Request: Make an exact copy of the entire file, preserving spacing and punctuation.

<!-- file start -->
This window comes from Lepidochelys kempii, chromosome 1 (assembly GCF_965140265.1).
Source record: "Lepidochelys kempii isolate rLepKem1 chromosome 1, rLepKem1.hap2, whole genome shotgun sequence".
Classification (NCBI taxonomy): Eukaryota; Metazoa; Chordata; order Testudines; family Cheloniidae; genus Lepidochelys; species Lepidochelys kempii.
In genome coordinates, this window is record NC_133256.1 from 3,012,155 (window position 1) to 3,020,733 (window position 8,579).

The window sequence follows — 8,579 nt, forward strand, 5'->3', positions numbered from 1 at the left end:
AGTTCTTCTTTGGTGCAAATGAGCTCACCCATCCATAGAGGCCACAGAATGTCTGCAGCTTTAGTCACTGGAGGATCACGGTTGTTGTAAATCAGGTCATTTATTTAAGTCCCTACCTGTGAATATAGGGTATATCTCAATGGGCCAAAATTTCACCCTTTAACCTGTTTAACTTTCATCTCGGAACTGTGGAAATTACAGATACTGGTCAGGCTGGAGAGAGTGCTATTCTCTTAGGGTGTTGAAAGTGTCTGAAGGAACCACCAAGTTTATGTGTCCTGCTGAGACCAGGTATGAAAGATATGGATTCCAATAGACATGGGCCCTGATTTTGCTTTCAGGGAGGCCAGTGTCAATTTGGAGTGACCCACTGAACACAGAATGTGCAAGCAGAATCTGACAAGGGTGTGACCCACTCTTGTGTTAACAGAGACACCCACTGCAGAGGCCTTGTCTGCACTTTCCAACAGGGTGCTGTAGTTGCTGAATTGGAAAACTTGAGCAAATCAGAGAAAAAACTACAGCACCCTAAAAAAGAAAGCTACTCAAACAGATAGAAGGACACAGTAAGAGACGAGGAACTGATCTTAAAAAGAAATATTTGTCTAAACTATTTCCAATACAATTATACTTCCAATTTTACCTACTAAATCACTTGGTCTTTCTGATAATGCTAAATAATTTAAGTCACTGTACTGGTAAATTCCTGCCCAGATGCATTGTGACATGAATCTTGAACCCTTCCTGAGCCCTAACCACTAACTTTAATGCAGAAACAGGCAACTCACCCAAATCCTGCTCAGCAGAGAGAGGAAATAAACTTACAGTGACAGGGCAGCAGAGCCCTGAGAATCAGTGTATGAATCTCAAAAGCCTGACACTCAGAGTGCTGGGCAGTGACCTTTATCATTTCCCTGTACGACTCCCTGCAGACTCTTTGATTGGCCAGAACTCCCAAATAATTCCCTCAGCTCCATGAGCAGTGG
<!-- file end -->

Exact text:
This window comes from Lepidochelys kempii, chromosome 1 (assembly GCF_965140265.1).
Source record: "Lepidochelys kempii isolate rLepKem1 chromosome 1, rLepKem1.hap2, whole genome shotgun sequence".
Classification (NCBI taxonomy): Eukaryota; Metazoa; Chordata; order Testudines; family Cheloniidae; genus Lepidochelys; species Lepidochelys kempii.
In genome coordinates, this window is record NC_133256.1 from 3,012,155 (window position 1) to 3,020,733 (window position 8,579).

The window sequence follows — 8,579 nt, forward strand, 5'->3', positions numbered from 1 at the left end:
AGTTCTTCTTTGGTGCAAATGAGCTCACCCATCCATAGAGGCCACAGAATGTCTGCAGCTTTAGTCACTGGAGGATCACGGTTGTTGTAAATCAGGTCATTTATTTAAGTCCCTACCTGTGAATATAGGGTATATCTCAATGGGCCAAAATTTCACCCTTTAACCTGTTTAACTTTCATCTCGGAACTGTGGAAATTACAGATACTGGTCAGGCTGGAGAGAGTGCTATTCTCTTAGGGTGTTGAAAGTGTCTGAAGGAACCACCAAGTTTATGTGTCCTGCTGAGACCAGGTATGAAAGATATGGATTCCAATAGACATGGGCCCTGATTTTGCTTTCAGGGAGGCCAGTGTCAATTTGGAGTGACCCACTGAACACAGAATGTGCAAGCAGAATCTGACAAGGGTGTGACCCACTCTTGTGTTAACAGAGACACCCACTGCAGAGGCCTTGTCTGCACTTTCCAACAGGGTGCTGTAGTTGCTGAATTGGAAAACTTGAGCAAATCAGAGAAAAAACTACAGCACCCTAAAAAAGAAAGCTACTCAAACAGATAGAAGGACACAGTAAGAGACGAGGAACTGATCTTAAAAAGAAATATTTGTCTAAACTATTTCCAATACAATTATACTTCCAATTTTACCTACTAAATCACTTGGTCTTTCTGATAATGCTAAATAATTTAAGTCACTGTACTGGTAAATTCCTGCCCAGATGCATTGTGACATGAATCTTGAACCCTTCCTGAGCCCTAACCACTAACTTTAATGCAGAAACAGGCAACTCACCCAAATCCTGCTCAGCAGAGAGAGGAAATAAACTTACAGTGACAGGGCAGCAGAGCCCTGAGAATCAGTGTATGAATCTCAAAAGCCTGACACTCAGAGTGCTGGGCAGTGACCTTTATCATTTCCCTGTACGACTCCCTGCAGACTCTTTGATTGGCCAGAACTCCCAAATAATTCCCTCAGCTCCATGAGCAGTGG